Saturday, October 24, 2009

Skeletons rule!

On the superiority of endoskeletons

There are two great instances in the history of life of skeletons appearing on the inside versus the outside of organisms- the vertebrate skeleton, compared with precursors like insects with their exoskeletons, and the eukaryotic cytoskeleton, compared with the cell wall of typical bacteria. Both instances paved the way for great innovations of size and complexity.

It has often puzzled me that squishy naked mammals should have risen to the top of the food chain, rather than the more abundant insects or other, better protected, better architected, and handsome-er species. We seem so vulnerable, with pathetic teeth, muscles, and skin, barely-existent hair, let alone armor. Of course, we've got brains, and that's pretty much it.

At the beginning of life, creatures didn't need protection. Proto-cells had enough to do to survive- no predators existed. And before the pre-Cambrian explosion, the first known animals were flaccid pillows of cytoplasm. But once predators came on the scene, body plans quickly adapted, becoming enclosed in bacterial cell walls in the first instance, and in shells, chitin, and the like among the animals, leading to the long reign of Trilobites and similar creatures.

However the first response to a crisis is not always the best one, and many organisms kept their heads down and did not adopt external protection, making do with other strategies, like burrowing, distastefulness, speed, etc. Often these were predators themselves, like amoebae and jellyfish. External protections can also be discarded in evolutionary time, if they are not too deeply embedded in the body plan, as happened with aplacophora and nudibranches, both subclasses of mollusks.

On the micro scale, bacteria had little in the way of internal structure for billions of years, other than a few optimizations in locating their DNA near their membranes, which helped coordinate cell division with division of the DNA, the membrane, and the cell wall.

But then came along eukaryotes, formed from the fusion of two vastly different types of bacteria- by one theory, for metabolic cooperation, or by another, through simple phagocytosis. At any rate, this fusion created a revolutionary new type of cell that dispensed with the exterior wall (later re-made in fungi and plants from different materials) and developed instead an interior, or cyto-skeleton.

Mitosis, where the cytoskeleton (green microtubules) temporarily reforms to manage division of DNA (blue).

The cytoskeleton makes two basic contributions over the preceding bacterial cell wall- one, allowing cells to become protean- flexible and active protoplasmic blobs that can seek prey, as do many of our immune system cells. And second, helping manage the increased internal complexity of eukaryotes, facilitating their great size with membranous organelles, multiple chromosomes ... bits and pieces that need to be located consistently, moved occasionally, and inherited reliably. Our cells are not just bags of protoplasm, but ecosystems of molecules and larger structures, in which the cytoskeleton plays an organizational role.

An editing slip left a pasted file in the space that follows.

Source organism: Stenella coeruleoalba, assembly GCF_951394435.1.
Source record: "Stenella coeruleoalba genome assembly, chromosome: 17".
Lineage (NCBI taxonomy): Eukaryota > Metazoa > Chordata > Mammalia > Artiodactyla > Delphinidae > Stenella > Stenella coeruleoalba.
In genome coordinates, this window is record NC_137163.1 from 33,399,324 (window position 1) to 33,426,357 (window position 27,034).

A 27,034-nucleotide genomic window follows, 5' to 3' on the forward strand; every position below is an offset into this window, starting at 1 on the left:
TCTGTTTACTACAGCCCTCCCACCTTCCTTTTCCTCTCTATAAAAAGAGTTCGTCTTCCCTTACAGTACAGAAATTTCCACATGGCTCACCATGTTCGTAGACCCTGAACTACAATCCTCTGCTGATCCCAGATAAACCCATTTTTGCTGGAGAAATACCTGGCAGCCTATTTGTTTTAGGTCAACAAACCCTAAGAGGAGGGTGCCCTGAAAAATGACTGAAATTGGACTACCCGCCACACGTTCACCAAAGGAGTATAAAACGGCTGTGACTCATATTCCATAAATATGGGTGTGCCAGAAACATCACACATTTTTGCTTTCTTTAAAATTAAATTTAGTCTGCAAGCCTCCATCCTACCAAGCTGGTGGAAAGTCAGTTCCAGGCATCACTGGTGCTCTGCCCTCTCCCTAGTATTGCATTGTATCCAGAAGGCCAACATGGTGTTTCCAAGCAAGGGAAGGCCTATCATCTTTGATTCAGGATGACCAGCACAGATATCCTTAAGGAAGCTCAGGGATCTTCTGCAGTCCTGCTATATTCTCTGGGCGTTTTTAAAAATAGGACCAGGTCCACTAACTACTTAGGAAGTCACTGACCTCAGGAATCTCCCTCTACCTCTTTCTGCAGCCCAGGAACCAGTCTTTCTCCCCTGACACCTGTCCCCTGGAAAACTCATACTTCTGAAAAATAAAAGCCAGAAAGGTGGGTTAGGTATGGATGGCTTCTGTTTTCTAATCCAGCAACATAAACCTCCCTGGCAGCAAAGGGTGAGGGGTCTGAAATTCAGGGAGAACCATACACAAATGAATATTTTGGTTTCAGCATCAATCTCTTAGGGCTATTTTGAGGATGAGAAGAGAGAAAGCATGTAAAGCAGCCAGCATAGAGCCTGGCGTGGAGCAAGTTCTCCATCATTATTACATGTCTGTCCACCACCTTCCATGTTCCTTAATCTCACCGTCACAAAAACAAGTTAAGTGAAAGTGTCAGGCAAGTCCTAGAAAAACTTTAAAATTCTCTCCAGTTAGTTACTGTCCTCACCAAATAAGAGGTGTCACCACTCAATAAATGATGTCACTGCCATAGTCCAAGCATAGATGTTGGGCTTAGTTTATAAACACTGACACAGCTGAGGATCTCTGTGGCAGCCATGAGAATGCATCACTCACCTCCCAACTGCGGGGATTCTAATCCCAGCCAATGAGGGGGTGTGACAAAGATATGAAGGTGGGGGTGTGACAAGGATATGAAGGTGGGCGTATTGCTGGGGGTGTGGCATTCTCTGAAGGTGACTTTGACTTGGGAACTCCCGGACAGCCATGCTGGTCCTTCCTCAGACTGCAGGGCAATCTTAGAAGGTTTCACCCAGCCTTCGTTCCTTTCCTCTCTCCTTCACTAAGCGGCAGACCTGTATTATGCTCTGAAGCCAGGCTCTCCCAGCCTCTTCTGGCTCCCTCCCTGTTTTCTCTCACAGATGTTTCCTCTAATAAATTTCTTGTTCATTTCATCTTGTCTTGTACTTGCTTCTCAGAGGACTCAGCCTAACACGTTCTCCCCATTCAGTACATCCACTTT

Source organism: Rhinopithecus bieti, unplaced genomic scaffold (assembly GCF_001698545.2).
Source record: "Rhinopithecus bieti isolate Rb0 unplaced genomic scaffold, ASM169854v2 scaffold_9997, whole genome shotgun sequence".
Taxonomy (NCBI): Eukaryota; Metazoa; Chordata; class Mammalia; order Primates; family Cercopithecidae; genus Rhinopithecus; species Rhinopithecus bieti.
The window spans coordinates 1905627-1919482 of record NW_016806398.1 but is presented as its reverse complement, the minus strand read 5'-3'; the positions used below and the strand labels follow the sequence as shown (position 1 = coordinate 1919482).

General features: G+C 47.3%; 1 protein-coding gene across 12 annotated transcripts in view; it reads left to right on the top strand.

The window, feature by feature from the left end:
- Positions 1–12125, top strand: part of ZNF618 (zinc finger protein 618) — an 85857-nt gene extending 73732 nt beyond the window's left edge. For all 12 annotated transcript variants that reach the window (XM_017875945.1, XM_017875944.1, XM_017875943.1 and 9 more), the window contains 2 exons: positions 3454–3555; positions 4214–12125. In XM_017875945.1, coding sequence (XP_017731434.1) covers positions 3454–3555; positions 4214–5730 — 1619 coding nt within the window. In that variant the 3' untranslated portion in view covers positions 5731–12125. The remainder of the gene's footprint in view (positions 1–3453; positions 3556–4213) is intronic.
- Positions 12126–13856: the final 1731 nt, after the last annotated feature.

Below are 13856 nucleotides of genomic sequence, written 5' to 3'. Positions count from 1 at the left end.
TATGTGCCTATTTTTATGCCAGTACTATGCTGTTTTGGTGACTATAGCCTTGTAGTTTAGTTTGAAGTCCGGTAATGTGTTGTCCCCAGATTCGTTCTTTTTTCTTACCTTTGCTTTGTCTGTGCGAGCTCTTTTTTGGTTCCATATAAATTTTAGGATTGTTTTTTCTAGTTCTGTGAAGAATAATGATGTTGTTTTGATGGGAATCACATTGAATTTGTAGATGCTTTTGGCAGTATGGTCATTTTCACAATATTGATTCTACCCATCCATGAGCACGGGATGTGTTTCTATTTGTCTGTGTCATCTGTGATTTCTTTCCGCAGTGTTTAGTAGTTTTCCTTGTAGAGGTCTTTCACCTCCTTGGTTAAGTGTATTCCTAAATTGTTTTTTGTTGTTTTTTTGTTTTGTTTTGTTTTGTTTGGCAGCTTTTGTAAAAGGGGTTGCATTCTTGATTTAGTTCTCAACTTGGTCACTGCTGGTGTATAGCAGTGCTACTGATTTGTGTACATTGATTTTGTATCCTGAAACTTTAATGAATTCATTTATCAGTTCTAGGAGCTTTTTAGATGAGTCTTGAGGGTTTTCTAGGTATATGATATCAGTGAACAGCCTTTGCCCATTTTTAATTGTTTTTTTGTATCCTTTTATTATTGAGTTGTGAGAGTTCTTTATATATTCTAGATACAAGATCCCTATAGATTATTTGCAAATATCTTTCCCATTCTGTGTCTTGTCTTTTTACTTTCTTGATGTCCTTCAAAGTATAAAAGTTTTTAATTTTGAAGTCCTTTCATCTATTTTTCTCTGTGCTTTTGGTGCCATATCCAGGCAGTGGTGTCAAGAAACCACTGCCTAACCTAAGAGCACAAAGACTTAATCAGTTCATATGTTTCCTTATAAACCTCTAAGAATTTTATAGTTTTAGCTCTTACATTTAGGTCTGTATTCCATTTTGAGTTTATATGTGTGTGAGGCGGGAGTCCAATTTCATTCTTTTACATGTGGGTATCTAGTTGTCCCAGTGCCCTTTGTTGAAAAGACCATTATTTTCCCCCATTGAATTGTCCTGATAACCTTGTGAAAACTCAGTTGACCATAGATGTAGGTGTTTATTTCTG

The cytoskeleton also provided a cabling system to allow different cells to interact, paving the way for multicellularity. Eukaryotic cells touch at cytoskeletal attachment points, which are not just passive anchors, but also active participants in migration and signaling, helping cells touch and talk with their neighbors.

Later on in the Cambrian, once oxygen levels rose to respectable levels, allowing larger life forms, and Earth's climate got past a devastating series of ice ages, a new kind of skeleton emerged... the organismal endoskeleton. Compared to the armor of insects, skeletons are far more efficient, exchanging a surface-proportional structure for a linear structure with consequent reductions in weight. This allowed animals with skeletons to become far larger (think elephants, dinosaurs, and whales).

But what about the vulnerability of an unarmored exterior? There is where the story gets interesting, since being naked gives priority to reducing harm through smarts or size rather than through armor. Unarmored microbes are the predators and behemoths of their world. Think amoeba and paramecium. On the macro scale, the implications of endoskeletons are similar, with large size becoming its own form of defense. But more importantly, if the exterior skin is turned into a sensitive sensory system, with sensing hairs, whiskers, various forms of touch, all abetted with remote sensors like vision, hearing, and smell, plus a big brain, then the weakness of surface vulnerability can be turned into a strength.

The endoskeleton allowed for a greater range of evolvability, including encouraging organisms to turn themselves into multi-sensory platforms, much as our modern navy has become more effective by developing over-the-horizon sensing and attack rather than turning ships into super-armored tankers. Humans are, of course the ultimate expression of this evolutionary trend, not just mammals with endoskeletons, but nakedly hairless besides, vulnerable to every slight of the elements and enemies. Yet they have succeeded by replacing dumb armor with a combination of efficient and sensitive physiology and formidable intelligence.


  1. Thank you amazing blog, do you have twitter, facebook or something similar where i can follow your blog

    Sandro Heckler

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